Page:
Q4 2018 Quarterly Commentary (GBP)

The ‘risk-off’ sentiment we experienced on markets in October and November continued in December with the backdrop of Brexit, trade wars and the impending end of quantitative easing measures by central banks. The price of the fund declined during the month despite a marginally lower 10-year gilt yield of 1.27% and income generated by the fund of almost 0.5%. 

Throughout 2018, while the prices of our bonds fell, the credit strength of the individual companies we invest in improved. Our fund generally invests in investment-grade, financial corporate companies yielding 5-6% or more, and what drives the performance of the fund over time is the credit quality of the issuers that we hold, combined with the steady and predictable income that we capture from their bonds. 

Looking forward into 2019, as we listen to many differing forecasts and assess macro cross-currents, we will continue to focus on the simplicity of investing in a diversified portfolio of strong individual credits paying higher yields than in 2018 and collecting coupon income. With credit quality remaining strong and the effect in bonds – which is not there for equities – of pull to par, prices should recover once the dust settles.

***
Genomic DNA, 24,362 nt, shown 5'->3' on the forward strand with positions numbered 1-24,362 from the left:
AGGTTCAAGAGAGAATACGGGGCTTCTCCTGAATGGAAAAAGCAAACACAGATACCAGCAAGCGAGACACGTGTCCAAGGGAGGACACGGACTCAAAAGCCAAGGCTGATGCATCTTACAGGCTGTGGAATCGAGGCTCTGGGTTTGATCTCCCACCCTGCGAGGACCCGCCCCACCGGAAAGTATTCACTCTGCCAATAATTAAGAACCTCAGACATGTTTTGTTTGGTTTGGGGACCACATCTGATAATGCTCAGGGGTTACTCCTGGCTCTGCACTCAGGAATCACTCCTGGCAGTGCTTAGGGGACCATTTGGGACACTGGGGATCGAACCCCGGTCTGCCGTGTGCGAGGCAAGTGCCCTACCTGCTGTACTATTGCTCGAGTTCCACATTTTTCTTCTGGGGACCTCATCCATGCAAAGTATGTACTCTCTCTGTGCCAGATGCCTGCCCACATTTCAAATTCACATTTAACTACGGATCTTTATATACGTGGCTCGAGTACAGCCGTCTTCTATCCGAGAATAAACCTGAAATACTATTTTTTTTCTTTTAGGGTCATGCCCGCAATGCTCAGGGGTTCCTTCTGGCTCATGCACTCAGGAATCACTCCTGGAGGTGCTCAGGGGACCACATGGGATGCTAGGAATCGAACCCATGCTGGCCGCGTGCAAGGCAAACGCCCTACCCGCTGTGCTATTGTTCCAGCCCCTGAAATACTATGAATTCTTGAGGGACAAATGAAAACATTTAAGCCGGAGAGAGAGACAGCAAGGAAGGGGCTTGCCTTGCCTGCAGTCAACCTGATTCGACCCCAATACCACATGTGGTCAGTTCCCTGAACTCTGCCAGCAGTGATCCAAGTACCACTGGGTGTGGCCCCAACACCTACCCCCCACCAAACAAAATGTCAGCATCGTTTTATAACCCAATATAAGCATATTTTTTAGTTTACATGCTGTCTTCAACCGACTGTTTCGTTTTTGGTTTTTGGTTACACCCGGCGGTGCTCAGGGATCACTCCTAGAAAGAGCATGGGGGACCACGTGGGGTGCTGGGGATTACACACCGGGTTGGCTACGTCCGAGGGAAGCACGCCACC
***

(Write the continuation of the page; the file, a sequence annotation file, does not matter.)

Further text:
Evidence of credit strength was shown In December following the stress tests conducted by both the Bank of England and the European Banking Authority. Banks performed well overall, with improved aggregate ,stressed core equity tier one and leverage ratios which reflect continued capital accumulation, denoting the strength and resilience of the UK and European banks and banking sector (to such an extent that Royal Bank of Scotland and Barclays felt able to pay back excess capital by calling a number of legacy capital securities). 

Fundamentally, we have been seeing a secular theme of further balance sheet strengthening as well as deleveraging from the financial sector, which is obviously very supportive for subordinated debt holders. This is not yet to be observed in the prices of securities where the relatively new 5.875% HSBC, with either a call at 100 or an interest reset in September 2026 at 4.276% over 5-year swap rates, has declined in price to just 95.9%, or Barclays 5 7/8% trading at 90 and yielding 7% to maturity. In our view, spreads over five-year swap rates for HSBC of 4.276%, or Barclays of 4.91% (and, at a price of 90, 6.5% per annum to reset), are attractive in and of themselves and, in addition, provide potential upside to call at 100 if, at some stage during the next five to seven years, the market takes on a more positive tone. 

As we enter 2019, we are assured that Income will be a strong driver of performance going forward. We also expect to benefit, at some stage, from capital gains.

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